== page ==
June 20, 2019

Towns seek faster Net for residents Mount Desert signs deal

MOUNT DESERT – Seeking to address the frustrations of local residents who can’t seem to get an Internet connection faster than dial-up, town officials have inked a deal with a Rockland-based company to provide high-speed wireless Internet access to all parts of town.

Michael MacDonald, town manager of Mount Desert, said Tuesday that local selectmen signed the deal with RedZone Wireless on May 10. By contributing $75,000 in upfront capital costs, the town hopes that all of its residents – even those living down remote dirt roads – will have access to high-speed wireless Internet access in their homes by midsummer.

“These people pay taxes here,” MacDonald said, contrasting the rural parts of Mount Desert to the more densely developed villages of Northeast Harbor and Seal Harbor. “They ought to have as many services as everyone else.”

Cranberry Isles, a smaller town made up of five islands off Mount Desert Island, is trying to complete a similar deal with the same company, a Cranberry Isles selectman said Tuesday. The town of Hermon also is negotiating a townwide wireless contract with RedZone.

Dan Lief, chairman of the Cranberry Isles’ Board of Selectmen, said the offshore island town hopes to have a wireless signal available by this fall. For approximately $30,000, RedZone would transmit a high-speed signal from Southwest Harbor to the inhabited islands, where 12 relay radios – each about 2 feet high and a few inches wide – will be erected on existing structures to distribute the signal to receivers in nearby homes, he said.

“It’s plenty fast,” Lief said of the connection speed. “We’re going to work until we get 100 percent coverage.”

The wireless Internet contracts are aimed at addressing an issue that is becoming more of a sore point for many rural Maine residents: the lack of affordable high-speed Internet access.

In some places, residents cannot get broadband access because there aren’t enough people nearby for it to be cost-effective for other Internet service providers to extend their high-capacity wires into the neighborhood. These people have to settle for dial-up speeds across their phone lines even as people in more urban areas, some of whom may live just down the road, are finding more and more uses for the high-speed Internet access they have in their homes and offices.

The issue of broadband Internet access has even become a problem for some large-scale commercial users in Maine. Some business leaders have said the relative lack of affordable broadband access in Maine could pose a threat to the state’s economy.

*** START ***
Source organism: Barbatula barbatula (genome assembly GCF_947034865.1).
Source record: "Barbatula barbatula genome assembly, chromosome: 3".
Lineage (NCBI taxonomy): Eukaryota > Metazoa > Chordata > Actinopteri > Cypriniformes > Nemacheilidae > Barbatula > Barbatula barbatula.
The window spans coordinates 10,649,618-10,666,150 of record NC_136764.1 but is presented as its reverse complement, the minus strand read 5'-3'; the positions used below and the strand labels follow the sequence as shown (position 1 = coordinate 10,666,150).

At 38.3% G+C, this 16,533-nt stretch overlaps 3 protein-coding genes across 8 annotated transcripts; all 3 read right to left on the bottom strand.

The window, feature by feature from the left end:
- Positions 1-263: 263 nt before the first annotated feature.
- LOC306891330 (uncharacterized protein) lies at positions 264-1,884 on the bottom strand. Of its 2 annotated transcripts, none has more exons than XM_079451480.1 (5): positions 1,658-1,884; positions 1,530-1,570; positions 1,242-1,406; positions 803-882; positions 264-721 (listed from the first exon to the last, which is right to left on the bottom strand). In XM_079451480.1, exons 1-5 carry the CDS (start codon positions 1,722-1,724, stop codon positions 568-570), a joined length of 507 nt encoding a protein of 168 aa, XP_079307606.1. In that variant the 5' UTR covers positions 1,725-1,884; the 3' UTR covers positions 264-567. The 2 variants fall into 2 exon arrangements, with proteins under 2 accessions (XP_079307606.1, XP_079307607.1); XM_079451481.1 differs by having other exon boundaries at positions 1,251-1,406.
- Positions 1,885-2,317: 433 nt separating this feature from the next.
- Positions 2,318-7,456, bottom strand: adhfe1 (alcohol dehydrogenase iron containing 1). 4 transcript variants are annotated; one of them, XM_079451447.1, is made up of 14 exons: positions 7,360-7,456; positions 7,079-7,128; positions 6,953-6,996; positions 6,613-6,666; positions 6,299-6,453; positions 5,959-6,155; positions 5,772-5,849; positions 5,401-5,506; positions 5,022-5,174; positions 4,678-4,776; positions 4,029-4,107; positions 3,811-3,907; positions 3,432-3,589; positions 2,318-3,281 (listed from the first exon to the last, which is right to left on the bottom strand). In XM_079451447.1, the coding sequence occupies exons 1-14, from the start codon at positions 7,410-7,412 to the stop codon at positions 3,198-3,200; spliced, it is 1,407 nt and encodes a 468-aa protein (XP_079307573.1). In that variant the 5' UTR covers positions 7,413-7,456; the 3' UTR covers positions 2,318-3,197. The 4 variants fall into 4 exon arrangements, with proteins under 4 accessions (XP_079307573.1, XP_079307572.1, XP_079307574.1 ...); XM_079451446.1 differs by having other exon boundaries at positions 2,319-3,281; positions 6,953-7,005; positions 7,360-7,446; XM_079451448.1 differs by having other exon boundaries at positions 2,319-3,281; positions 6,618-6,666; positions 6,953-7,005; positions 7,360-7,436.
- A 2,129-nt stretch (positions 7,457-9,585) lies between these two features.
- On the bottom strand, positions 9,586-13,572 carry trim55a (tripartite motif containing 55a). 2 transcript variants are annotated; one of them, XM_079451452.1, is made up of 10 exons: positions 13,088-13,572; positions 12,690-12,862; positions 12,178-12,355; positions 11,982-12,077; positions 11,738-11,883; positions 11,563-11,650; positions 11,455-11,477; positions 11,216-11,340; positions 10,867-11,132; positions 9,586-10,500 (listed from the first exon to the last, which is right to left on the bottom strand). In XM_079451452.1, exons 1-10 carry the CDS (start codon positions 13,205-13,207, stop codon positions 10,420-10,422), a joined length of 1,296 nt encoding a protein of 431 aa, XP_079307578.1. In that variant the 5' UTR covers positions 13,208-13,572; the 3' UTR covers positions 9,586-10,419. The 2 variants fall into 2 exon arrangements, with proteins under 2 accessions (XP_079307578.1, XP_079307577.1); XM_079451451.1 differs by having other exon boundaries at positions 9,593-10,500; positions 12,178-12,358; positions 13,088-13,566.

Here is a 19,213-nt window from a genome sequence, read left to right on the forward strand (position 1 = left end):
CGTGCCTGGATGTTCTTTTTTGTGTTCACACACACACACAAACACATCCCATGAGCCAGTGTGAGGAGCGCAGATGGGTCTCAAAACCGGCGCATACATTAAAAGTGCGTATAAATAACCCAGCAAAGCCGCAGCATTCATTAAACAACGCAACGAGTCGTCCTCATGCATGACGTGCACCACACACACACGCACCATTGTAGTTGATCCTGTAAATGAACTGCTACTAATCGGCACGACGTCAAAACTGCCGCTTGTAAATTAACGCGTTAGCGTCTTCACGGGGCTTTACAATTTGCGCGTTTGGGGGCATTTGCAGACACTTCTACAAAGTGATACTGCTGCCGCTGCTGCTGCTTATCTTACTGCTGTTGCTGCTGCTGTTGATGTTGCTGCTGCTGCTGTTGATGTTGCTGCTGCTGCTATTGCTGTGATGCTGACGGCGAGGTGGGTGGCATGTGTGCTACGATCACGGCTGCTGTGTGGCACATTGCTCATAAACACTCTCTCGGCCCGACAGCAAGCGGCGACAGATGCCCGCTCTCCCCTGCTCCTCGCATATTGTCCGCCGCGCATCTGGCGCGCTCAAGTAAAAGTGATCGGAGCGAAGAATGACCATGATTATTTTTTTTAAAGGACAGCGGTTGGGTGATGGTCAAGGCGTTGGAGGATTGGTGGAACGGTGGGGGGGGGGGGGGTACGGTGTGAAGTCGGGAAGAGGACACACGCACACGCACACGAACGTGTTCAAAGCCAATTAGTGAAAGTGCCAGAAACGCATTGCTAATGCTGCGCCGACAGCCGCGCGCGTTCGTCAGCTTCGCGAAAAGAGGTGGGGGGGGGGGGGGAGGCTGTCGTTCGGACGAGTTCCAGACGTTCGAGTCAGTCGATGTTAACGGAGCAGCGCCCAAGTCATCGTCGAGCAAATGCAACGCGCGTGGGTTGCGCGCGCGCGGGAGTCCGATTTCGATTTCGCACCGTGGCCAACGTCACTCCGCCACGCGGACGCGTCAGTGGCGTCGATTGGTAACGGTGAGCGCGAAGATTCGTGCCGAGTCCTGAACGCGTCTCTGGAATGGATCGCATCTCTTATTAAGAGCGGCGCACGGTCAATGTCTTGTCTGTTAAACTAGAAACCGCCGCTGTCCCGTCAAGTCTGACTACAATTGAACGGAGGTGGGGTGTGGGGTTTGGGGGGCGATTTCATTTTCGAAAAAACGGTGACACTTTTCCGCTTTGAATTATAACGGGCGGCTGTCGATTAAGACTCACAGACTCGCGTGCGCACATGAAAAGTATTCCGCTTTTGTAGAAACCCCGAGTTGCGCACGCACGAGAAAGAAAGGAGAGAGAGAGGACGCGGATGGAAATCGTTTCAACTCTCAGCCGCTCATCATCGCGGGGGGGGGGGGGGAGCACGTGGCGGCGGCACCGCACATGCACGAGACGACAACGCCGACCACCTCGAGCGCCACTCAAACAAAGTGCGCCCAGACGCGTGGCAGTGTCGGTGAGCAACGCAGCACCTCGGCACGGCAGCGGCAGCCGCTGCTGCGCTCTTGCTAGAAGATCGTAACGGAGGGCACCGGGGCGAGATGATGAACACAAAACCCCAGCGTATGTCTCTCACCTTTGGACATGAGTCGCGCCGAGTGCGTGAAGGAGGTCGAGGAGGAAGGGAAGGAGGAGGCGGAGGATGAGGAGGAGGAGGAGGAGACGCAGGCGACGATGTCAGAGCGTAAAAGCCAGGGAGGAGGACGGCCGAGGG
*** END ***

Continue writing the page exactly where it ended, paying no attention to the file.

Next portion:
The cost for a RedZone Internet account in Mount Desert and Cranberry Isles is expected to cost individual customers between $25 and $50 a month, depending on the level of service, officials said.

James McKenna, president of RedZone, said Tuesday that his company uses mesh network technology that already is in use in Boston; Vail, Colo.; Portland, Ore.; and other places. Most of Maine may not have the population density of these other cities, he said, but the technology is effective for village centers even in small towns.

The reason RedZone is making the technology available throughout entire Maine towns is because the towns are helping to pay some of the capital costs of equipment, he said. And the cost of making mesh network technology available is as much as 10 times cheaper than extending broadband communications lines to each home.

McKenna said that besides Cranberry Isles, Hermon and Mount Desert, RedZone is in discussions with about a half-dozen other municipalities in the midcoast and mid-Maine area. He declined to say which ones.

“It’s exciting,” he said “We want [to work with] communities that understand the value of ubiquitous, high-speed Internet access.”

The type of service being offered by RedZone is geared toward residential users and small businesses, McKenna said. Large-scale commercial broadband users likely would have to look elsewhere to improve their broadband capacities.

“This a model that works for a large part of Maine,” McKenna said. “It doesn’t get everywhere, but it does fix some of Maine’s problems.”

Have feedback? Want to know more? Send us ideas for follow-up stories.

comments for this post are closed

You may also like